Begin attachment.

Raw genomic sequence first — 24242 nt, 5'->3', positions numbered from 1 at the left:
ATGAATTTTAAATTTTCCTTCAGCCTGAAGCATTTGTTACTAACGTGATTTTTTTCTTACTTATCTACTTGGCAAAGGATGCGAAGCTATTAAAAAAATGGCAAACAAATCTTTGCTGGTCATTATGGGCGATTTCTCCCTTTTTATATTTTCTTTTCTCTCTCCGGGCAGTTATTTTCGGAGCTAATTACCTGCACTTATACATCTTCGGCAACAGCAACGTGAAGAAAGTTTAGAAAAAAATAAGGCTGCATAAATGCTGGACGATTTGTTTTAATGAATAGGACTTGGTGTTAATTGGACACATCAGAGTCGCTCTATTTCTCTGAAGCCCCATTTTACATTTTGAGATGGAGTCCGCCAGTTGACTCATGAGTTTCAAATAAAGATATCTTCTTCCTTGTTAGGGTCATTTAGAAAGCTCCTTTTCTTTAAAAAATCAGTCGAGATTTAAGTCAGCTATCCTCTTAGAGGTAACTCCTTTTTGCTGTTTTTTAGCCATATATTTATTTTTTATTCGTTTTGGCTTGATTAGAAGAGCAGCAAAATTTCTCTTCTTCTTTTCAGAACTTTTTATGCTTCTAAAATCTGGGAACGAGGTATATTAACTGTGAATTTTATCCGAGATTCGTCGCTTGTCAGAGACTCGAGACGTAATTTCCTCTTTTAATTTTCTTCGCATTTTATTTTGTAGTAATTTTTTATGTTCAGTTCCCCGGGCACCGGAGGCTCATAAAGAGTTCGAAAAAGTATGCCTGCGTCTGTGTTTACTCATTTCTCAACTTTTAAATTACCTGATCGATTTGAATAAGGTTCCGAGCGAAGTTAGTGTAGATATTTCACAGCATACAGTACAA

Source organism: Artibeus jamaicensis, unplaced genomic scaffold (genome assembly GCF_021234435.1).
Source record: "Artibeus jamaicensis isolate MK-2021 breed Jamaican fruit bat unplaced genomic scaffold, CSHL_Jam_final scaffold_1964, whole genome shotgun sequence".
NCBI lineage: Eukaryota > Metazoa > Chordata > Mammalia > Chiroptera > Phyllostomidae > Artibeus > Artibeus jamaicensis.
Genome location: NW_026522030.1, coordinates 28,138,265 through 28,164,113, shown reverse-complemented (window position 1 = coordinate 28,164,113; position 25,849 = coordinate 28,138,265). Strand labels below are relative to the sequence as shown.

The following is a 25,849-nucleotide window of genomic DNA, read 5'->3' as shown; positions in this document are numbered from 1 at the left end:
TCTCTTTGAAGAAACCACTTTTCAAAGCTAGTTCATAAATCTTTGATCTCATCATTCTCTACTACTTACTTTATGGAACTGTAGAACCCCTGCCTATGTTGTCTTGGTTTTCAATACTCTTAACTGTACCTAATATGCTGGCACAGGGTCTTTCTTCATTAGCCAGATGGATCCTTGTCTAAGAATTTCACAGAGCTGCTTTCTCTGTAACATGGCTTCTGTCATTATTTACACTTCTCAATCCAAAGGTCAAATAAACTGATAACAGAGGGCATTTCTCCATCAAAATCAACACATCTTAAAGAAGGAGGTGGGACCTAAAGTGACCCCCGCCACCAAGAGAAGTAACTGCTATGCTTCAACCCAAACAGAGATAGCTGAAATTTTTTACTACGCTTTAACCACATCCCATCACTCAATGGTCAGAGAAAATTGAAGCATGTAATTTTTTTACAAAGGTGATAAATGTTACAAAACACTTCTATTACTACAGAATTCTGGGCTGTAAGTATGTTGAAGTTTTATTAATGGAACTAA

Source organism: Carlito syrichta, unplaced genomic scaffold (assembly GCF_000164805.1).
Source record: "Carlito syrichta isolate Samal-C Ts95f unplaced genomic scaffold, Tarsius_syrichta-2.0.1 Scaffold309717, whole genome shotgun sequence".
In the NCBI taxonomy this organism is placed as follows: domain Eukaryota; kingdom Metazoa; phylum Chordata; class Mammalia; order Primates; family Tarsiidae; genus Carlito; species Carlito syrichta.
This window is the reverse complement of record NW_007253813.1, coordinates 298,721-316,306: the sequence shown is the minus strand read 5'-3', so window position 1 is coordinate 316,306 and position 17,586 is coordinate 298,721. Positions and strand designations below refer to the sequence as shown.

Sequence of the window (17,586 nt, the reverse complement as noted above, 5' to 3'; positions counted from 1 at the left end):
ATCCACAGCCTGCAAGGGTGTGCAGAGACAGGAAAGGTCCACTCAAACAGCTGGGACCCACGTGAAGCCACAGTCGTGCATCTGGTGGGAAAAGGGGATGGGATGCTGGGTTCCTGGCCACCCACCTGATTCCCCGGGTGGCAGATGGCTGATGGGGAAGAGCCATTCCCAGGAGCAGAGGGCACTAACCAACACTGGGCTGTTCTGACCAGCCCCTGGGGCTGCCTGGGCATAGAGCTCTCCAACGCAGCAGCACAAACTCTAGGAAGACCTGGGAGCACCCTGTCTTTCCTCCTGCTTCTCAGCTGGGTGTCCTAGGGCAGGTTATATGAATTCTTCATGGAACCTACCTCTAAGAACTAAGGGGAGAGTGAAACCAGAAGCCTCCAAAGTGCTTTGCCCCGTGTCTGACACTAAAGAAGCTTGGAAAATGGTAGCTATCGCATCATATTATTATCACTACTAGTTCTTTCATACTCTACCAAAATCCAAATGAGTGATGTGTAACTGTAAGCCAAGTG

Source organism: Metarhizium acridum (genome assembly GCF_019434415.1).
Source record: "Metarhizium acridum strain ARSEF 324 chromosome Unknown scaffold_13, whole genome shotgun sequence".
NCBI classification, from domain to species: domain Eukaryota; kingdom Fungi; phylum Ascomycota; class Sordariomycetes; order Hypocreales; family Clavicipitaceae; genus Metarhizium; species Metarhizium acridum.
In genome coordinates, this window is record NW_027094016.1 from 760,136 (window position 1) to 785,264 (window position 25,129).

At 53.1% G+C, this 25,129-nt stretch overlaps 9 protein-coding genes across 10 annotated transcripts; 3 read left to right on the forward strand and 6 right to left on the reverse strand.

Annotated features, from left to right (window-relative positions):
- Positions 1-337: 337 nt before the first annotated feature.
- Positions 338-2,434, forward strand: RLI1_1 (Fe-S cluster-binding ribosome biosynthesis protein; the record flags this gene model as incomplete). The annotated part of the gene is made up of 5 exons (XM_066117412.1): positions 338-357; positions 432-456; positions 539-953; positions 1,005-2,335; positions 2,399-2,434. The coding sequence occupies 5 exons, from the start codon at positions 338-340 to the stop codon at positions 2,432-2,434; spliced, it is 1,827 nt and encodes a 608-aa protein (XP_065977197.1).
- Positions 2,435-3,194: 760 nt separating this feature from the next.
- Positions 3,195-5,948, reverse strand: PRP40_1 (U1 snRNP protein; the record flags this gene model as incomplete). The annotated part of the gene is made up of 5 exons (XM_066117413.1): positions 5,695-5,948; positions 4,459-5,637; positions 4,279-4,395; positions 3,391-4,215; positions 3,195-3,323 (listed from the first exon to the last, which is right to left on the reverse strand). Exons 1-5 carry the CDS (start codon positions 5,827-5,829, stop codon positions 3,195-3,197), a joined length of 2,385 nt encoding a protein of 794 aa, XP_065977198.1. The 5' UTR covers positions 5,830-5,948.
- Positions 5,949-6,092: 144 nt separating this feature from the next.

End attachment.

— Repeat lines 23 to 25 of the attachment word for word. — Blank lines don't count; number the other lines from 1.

- Positions 2,435-3,194: 760 nt separating this feature from the next.
- Positions 3,195-5,948, reverse strand: PRP40_1 (U1 snRNP protein; the record flags this gene model as incomplete). The annotated part of the gene is made up of 5 exons (XM_066117413.1): positions 5,695-5,948; positions 4,459-5,637; positions 4,279-4,395; positions 3,391-4,215; positions 3,195-3,323 (listed from the first exon to the last, which is right to left on the reverse strand). Exons 1-5 carry the CDS (start codon positions 5,827-5,829, stop codon positions 3,195-3,197), a joined length of 2,385 nt encoding a protein of 794 aa, XP_065977198.1. The 5' UTR covers positions 5,830-5,948.
- Positions 5,949-6,092: 144 nt separating this feature from the next.